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The Fire Department does not collect or dispose of old propane tanks or fire extinguishers. They can be disposed of through the Essex County Hazardous Waste Facility. The facility usually schedules one day in the spring when you can bring certain hazardous materials that need disposal to their facility. Their phone number is 973-857-2350.
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The Bloomfield Fire Department's paid force is governed by the rules and regulations of the New Jersey Department of Personnel. A state test is given every 2 years in which you are scored and ranked. The Township then receives a list of eligible candidates, and when a vacancy occurs, a position is then offered to the person or persons on the top of the list. More information regarding the testing process can be found on the New Jersey Department of Personnel's website.
Yes. New Jersey State Law requires that each home have a carbon monoxide detector. Carbon monoxide detectors shall be installed outside of the sleeping area. The Fire Department has specialized equipment to test the air for carbon monoxide. A sounding detector could mean that there is a high concentrate of carbon monoxide in your home. Carbon monoxide is called the "Silent Killer" because it can reduce the amount of oxygen we breathe. Since carbon monoxide has no smell, we have no idea when you have a leak.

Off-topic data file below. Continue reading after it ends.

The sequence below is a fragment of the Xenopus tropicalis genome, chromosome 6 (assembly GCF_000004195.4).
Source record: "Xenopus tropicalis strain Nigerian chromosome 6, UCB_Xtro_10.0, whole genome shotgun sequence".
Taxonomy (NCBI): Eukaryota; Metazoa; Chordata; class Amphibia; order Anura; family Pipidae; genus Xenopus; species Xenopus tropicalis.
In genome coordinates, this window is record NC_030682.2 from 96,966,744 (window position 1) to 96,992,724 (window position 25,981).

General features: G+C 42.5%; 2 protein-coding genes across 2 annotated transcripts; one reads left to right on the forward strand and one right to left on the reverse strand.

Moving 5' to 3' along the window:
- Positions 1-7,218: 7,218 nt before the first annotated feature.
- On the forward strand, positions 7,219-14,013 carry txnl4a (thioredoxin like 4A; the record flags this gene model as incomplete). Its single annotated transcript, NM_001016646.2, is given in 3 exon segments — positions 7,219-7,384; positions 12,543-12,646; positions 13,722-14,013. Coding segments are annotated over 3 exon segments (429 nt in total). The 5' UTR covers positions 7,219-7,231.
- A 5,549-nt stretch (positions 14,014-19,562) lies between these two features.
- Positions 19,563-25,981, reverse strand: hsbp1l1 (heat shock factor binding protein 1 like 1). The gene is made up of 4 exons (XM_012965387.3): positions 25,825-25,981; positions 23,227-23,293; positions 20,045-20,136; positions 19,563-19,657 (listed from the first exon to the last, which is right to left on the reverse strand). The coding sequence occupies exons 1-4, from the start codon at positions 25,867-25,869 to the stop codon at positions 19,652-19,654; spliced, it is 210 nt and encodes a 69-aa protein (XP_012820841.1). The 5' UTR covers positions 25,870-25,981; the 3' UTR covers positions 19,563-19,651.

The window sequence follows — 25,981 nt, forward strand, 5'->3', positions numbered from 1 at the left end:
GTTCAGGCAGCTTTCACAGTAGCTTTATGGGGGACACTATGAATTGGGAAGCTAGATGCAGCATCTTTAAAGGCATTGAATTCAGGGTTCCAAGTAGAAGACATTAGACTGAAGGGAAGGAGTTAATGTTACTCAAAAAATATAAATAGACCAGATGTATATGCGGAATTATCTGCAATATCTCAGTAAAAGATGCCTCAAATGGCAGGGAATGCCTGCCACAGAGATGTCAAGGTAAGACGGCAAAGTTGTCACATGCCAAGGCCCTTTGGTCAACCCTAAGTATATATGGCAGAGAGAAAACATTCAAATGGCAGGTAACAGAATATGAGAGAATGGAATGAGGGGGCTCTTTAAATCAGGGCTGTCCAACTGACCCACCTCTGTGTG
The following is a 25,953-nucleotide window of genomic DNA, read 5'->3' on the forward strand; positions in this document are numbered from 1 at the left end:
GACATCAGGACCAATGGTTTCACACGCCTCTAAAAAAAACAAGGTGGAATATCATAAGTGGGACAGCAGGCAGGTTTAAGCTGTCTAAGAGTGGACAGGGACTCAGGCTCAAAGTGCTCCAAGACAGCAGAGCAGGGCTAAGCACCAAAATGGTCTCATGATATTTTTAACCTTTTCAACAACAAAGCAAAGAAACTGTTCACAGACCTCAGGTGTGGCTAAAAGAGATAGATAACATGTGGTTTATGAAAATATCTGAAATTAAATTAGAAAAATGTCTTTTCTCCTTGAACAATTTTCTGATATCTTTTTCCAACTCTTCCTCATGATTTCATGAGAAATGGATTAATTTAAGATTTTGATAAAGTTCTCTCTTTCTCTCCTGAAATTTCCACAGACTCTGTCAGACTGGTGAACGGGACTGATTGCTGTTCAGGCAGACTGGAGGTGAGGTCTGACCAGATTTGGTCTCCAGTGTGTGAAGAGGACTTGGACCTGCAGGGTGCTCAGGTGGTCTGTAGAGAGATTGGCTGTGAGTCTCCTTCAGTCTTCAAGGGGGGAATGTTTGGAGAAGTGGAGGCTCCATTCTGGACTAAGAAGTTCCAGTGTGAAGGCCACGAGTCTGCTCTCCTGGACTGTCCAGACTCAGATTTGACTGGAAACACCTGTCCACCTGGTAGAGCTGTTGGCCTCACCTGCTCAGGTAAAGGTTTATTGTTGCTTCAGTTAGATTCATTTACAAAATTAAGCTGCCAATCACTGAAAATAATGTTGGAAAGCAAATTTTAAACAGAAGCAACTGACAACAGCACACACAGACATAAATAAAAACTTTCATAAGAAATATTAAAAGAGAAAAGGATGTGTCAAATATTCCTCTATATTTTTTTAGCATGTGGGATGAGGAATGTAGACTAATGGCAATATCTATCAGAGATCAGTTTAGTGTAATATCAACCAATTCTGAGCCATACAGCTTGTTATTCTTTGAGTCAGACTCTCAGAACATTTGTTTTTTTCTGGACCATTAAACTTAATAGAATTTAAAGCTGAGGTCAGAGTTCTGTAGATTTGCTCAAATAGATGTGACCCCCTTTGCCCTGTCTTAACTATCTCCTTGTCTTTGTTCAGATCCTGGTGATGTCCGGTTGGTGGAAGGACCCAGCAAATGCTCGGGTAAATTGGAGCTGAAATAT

It depends on the type of residence you live in. One and two family homes, built prior to 1990, can use battery-operated smoke detectors. All other homes, 3 family and above, are required to have hard wired smoke detectors, either 120 volt or 24 volt. All new homes built after 1990 should have hard wired smoke detectors in them.
Smoke Detectors are designed to provide an early warning to a fire. Smoke detectors should be located in Common Areas (i.e. stairways and basements) and inside sleeping rooms and there should definitely be one just outside of all of the sleeping rooms.
When a battery starts to run low on power, the smoke detector will chirp intermittently to alert you to change your battery. However, you should not wait until it chirps to change the battery. Batteries last about one year in a smoke detector before they start to lose power. A good rule of thumb is to change your batteries when you change your clocks. That will have you changing your batteries at least twice a year enabling your smoke detector to have a good battery in it at all times.